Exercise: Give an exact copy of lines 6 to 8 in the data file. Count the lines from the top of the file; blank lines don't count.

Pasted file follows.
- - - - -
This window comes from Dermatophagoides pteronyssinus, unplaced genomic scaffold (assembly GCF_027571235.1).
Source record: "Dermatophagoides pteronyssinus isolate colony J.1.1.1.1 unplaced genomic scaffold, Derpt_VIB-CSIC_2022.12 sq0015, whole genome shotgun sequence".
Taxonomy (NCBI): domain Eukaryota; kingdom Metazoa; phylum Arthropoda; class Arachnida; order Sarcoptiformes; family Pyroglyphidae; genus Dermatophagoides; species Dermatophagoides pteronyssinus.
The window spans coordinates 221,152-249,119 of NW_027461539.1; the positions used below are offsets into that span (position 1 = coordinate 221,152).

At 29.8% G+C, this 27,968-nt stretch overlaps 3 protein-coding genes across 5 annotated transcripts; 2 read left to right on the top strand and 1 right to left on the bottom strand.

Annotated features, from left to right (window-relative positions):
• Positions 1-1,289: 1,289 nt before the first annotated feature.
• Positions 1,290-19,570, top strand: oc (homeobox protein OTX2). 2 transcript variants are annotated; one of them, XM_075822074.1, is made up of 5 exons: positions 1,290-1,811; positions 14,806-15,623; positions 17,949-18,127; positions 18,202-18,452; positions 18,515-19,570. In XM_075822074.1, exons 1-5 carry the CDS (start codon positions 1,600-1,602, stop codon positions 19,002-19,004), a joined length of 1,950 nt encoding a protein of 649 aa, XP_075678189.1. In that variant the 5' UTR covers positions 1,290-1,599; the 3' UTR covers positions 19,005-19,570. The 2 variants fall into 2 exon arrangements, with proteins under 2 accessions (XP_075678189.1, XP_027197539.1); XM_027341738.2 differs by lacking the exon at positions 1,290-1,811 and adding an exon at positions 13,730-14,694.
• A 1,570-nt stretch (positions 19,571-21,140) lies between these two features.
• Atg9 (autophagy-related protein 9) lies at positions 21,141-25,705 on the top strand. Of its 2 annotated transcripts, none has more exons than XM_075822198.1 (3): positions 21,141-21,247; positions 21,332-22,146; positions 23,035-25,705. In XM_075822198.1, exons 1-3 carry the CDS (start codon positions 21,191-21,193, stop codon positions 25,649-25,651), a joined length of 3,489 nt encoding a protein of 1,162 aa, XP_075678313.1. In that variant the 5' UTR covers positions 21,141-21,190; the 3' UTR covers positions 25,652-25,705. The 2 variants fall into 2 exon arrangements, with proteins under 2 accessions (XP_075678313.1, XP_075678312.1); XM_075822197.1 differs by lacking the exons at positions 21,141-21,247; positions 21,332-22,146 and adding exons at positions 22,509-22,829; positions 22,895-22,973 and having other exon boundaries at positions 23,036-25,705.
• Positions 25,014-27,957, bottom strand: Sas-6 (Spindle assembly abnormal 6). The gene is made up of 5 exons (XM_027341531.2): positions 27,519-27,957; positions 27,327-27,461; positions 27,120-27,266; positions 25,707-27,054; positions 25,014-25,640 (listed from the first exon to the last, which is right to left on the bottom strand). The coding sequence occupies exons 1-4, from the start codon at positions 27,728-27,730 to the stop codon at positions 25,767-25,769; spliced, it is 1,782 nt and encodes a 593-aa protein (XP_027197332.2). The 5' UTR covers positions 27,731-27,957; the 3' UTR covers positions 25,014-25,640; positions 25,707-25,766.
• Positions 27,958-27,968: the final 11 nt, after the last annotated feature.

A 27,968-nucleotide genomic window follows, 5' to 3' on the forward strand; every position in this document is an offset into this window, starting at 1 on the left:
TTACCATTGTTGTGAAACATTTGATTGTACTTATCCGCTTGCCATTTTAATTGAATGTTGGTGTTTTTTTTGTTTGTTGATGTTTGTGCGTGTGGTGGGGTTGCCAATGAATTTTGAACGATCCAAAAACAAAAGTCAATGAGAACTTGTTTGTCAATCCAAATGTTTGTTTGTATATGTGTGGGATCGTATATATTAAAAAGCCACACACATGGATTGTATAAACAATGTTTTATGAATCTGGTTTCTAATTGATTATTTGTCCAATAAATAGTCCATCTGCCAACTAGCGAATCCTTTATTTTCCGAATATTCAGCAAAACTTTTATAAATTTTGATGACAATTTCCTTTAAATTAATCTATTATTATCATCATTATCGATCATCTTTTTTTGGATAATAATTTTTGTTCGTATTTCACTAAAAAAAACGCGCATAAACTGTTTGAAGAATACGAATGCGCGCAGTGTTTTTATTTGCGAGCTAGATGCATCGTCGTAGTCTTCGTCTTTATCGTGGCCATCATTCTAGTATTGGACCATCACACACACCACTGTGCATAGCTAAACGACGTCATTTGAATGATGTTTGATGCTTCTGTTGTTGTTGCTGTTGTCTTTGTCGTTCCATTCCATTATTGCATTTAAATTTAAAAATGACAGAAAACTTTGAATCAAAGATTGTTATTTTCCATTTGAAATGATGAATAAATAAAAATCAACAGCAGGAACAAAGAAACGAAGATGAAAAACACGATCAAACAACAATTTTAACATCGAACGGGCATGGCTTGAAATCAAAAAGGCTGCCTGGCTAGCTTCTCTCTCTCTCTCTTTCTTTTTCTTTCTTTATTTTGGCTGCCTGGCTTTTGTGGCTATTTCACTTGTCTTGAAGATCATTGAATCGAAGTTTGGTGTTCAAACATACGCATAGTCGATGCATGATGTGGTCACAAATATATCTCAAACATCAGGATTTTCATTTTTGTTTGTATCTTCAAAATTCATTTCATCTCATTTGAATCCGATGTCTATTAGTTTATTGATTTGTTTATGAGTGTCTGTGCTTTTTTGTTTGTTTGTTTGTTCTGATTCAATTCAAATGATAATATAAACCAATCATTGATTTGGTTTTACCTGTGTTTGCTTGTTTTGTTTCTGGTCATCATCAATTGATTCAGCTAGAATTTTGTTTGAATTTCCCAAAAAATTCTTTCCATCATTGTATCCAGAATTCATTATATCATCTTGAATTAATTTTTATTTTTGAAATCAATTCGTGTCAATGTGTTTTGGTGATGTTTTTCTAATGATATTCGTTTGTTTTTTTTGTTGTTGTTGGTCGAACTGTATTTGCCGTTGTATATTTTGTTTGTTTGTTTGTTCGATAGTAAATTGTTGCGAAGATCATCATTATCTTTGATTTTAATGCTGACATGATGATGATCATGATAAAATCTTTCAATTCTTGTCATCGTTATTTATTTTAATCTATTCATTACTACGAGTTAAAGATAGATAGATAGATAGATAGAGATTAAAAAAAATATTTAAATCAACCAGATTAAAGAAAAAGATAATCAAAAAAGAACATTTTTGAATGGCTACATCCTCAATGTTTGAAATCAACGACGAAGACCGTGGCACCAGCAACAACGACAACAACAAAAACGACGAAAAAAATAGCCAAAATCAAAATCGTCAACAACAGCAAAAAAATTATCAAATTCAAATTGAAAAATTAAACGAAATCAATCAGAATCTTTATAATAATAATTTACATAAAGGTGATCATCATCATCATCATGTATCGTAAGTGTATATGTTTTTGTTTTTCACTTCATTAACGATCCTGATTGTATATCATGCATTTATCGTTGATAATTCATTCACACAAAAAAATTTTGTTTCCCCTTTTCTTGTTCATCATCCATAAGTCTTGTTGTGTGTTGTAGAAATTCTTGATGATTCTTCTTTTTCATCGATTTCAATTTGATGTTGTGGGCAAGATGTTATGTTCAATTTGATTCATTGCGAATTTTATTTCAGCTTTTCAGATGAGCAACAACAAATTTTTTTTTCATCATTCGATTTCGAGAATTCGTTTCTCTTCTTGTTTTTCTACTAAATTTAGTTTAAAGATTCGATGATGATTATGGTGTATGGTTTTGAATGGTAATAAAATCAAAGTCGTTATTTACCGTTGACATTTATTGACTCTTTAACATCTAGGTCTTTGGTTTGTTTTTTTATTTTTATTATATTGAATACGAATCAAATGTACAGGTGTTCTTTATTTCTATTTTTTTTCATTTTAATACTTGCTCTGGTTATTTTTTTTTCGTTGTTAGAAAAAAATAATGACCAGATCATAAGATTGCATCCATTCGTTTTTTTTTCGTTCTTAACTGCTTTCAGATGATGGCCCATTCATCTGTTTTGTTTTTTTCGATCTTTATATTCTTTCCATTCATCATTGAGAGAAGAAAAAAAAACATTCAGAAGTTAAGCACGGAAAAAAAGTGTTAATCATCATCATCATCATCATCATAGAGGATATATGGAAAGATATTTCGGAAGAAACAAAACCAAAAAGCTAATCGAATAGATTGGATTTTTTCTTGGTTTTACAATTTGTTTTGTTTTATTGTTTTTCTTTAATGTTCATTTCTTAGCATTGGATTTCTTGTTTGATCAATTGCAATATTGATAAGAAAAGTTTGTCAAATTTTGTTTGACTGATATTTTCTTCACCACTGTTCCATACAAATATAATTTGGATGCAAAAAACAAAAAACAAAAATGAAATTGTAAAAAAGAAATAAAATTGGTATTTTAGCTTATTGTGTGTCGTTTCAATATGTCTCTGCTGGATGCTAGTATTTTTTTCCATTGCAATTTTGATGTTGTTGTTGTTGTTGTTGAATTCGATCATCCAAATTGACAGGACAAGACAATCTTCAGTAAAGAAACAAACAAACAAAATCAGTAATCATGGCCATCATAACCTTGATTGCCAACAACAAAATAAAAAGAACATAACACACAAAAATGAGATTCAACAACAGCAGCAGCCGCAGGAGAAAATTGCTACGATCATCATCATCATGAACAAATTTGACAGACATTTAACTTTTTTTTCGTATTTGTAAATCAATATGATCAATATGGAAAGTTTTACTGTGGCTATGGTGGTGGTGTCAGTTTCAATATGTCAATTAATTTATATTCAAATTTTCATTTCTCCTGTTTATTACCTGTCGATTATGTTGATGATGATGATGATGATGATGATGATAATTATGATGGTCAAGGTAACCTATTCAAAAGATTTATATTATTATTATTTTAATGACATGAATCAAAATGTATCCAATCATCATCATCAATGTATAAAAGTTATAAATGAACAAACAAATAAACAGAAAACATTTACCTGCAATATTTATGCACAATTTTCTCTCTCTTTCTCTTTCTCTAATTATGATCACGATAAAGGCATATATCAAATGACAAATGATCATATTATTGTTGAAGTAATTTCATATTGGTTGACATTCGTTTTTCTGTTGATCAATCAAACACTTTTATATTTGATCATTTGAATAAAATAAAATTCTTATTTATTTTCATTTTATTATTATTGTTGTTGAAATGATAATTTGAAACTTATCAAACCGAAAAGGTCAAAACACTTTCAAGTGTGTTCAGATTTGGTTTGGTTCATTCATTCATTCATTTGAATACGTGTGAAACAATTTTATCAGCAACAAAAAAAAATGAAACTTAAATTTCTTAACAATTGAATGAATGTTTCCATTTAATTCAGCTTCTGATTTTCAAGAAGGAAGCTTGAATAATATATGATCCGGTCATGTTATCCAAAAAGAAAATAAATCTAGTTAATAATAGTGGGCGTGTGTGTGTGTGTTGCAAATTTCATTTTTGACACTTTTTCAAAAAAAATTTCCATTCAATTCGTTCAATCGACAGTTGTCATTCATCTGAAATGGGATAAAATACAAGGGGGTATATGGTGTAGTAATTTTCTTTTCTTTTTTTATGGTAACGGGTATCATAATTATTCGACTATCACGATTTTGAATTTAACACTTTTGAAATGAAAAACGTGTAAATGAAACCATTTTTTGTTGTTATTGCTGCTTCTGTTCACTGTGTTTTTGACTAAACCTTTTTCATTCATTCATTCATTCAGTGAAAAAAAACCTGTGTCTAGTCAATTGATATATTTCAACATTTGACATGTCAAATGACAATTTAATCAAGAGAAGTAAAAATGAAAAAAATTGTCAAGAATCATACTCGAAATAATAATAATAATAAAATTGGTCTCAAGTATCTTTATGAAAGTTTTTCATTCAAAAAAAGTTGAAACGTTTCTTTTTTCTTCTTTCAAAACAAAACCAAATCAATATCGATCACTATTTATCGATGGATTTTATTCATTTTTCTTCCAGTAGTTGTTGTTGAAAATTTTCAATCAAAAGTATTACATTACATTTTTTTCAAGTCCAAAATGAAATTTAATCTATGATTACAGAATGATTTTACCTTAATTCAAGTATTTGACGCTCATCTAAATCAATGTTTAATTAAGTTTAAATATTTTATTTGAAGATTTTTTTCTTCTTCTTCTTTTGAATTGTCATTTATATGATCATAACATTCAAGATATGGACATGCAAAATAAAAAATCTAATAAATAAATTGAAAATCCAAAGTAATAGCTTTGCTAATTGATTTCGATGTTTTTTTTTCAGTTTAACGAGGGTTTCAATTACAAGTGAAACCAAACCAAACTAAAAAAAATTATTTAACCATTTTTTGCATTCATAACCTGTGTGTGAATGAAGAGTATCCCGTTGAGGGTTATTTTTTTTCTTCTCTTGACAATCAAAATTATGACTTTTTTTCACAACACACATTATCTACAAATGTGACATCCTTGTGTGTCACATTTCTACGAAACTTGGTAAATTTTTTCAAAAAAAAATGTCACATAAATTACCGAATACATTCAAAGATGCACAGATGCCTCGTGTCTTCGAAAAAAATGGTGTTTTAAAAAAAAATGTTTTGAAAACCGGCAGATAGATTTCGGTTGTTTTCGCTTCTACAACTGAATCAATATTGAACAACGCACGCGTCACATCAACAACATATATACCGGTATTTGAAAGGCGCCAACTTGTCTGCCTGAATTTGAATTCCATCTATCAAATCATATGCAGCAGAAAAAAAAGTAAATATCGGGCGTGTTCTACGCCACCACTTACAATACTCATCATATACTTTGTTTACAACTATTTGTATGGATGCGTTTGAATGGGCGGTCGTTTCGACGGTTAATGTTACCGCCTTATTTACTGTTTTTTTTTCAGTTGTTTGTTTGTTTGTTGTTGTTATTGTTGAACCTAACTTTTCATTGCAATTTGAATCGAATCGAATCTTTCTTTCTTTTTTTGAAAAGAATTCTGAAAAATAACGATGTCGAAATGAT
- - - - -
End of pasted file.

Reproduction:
Annotated features, from left to right (window-relative positions):
• Positions 1-1,289: 1,289 nt before the first annotated feature.
• Positions 1,290-19,570, top strand: oc (homeobox protein OTX2). 2 transcript variants are annotated; one of them, XM_075822074.1, is made up of 5 exons: positions 1,290-1,811; positions 14,806-15,623; positions 17,949-18,127; positions 18,202-18,452; positions 18,515-19,570. In XM_075822074.1, exons 1-5 carry the CDS (start codon positions 1,600-1,602, stop codon positions 19,002-19,004), a joined length of 1,950 nt encoding a protein of 649 aa, XP_075678189.1. In that variant the 5' UTR covers positions 1,290-1,599; the 3' UTR covers positions 19,005-19,570. The 2 variants fall into 2 exon arrangements, with proteins under 2 accessions (XP_075678189.1, XP_027197539.1); XM_027341738.2 differs by lacking the exon at positions 1,290-1,811 and adding an exon at positions 13,730-14,694.